Selection Guidelines

The Price Library aspires to be a comprehensive research collection (Library of Congress Collecting Level 4), collecting not only for present needs but also for the future in anticipation of additional growth in the Jewish Studies program culminating in graduate-level research. Price is generally a Level 4 in terms of English-language materials and a Level 3 (instructional support) for Hebraica, and more selectively for works in other foreign languages. In developing this collection, the following considerations to guide decisions are applicable:

  • Cost. The Price Library does not generally purchase expensive rarities or signed, limited-issue bibliophilic or facsimile editions; as a rule, subject to case-by-case exceptions, single books or sets, regardless of date and with a cost exceeding $10,000, are not purchased unless “adopted” by a private donor.
  • Ephemera. Special efforts are made to identify and retain ephemeral pamphlets, institutional reports, research reports, newsletters, lecture series, eulogies, keepsakes, calendars, broadsides, etc. Although some titles are only available through purchase, preference will be given to gift acquisitions.
  • Language. Original works in English, Hebrew, and Yiddish will naturally comprise the bulk of the collection, though works in other languages appropriate to the subject matter are routinely added, as in the case of rabbinics, Israel, community and synagogue histories, biography and personal narratives, etc.
  • Translations. Translations into Hebrew or Yiddish from other languages are typically not acquired; exceptions might be classics or world literature or translations that could be important because the translator is a noteworthy figure, or owing to new prefatory/critical apparatus. Translations into English of Hebrew and Yiddish creative writing and non-fiction are comprehensively acquired within the subject scope of this policy statement.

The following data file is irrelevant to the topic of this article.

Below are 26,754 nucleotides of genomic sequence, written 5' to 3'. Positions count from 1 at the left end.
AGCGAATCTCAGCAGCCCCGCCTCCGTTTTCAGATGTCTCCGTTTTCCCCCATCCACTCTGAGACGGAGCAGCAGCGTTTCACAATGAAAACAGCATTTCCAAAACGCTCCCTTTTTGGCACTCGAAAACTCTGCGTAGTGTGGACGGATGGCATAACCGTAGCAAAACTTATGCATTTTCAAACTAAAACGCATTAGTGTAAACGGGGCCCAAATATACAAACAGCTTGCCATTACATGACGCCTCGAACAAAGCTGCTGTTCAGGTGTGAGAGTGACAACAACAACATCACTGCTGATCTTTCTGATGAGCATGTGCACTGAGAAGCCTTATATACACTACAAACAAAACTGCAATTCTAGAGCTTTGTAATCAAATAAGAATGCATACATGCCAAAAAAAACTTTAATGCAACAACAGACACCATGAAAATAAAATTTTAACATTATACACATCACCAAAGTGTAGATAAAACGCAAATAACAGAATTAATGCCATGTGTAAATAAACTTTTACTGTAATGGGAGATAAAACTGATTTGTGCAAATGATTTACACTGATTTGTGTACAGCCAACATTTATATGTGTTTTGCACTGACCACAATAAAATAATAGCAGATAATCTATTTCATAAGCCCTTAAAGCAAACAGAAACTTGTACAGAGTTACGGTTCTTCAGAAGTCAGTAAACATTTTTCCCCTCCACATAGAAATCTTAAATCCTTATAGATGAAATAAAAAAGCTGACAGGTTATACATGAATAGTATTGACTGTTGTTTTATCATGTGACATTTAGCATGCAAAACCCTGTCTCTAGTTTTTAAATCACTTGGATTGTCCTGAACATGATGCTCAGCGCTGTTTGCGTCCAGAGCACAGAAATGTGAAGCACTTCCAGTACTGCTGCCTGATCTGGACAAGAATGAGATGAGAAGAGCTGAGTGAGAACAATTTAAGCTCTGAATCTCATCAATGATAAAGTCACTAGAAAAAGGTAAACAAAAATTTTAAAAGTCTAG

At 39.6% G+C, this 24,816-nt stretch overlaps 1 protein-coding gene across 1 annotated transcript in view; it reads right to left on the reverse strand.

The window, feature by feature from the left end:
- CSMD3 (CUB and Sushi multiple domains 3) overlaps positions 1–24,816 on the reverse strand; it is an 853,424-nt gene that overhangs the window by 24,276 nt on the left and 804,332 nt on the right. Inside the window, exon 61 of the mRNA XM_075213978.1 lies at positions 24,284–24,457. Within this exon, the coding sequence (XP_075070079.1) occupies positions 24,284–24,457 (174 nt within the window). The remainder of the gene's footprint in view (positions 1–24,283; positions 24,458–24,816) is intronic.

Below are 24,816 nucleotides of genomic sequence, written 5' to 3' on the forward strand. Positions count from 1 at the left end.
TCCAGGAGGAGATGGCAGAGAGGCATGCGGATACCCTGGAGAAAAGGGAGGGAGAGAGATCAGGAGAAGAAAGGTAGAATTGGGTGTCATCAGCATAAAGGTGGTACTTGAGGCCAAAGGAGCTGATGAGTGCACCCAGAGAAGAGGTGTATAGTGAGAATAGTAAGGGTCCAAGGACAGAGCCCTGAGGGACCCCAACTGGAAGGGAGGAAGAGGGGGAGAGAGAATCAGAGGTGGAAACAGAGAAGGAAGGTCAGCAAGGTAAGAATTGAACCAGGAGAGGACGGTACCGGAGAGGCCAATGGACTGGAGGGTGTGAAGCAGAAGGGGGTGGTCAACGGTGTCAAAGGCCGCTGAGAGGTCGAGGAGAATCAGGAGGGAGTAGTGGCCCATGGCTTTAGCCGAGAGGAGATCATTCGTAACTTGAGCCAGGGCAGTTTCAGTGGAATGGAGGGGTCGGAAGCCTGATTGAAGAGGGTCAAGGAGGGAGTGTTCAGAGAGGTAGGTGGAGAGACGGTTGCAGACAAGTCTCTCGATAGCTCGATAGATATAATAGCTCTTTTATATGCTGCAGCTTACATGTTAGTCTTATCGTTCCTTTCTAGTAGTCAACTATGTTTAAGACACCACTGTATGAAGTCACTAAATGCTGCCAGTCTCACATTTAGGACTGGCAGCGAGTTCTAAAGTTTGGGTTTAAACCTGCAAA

• Dissertations. Unless devoted to a subject area not extensively covered by published literature American doctoral dissertations are only acquired selectively or unless specifically requested by a faculty member or a graduate student. Israeli dissertations, typically published in exceedingly small editions for institutional and private distribution by the author, are acquired in appropriate subject areas to the extent they are available commercially. The Center for Research Libraries will be relied upon to supply all other foreign dissertations.
  • Serials are an important and valuable component of the Price Library of Judaica; the majority of these holdings are unique in Florida, if not the entire Southeast.
  • Electronic resources are considered for campus networking contingent on cost, the delivery system, special fonts or printing considerations, enhanced searching capabilities, and the anticipated use of the product by the UF community.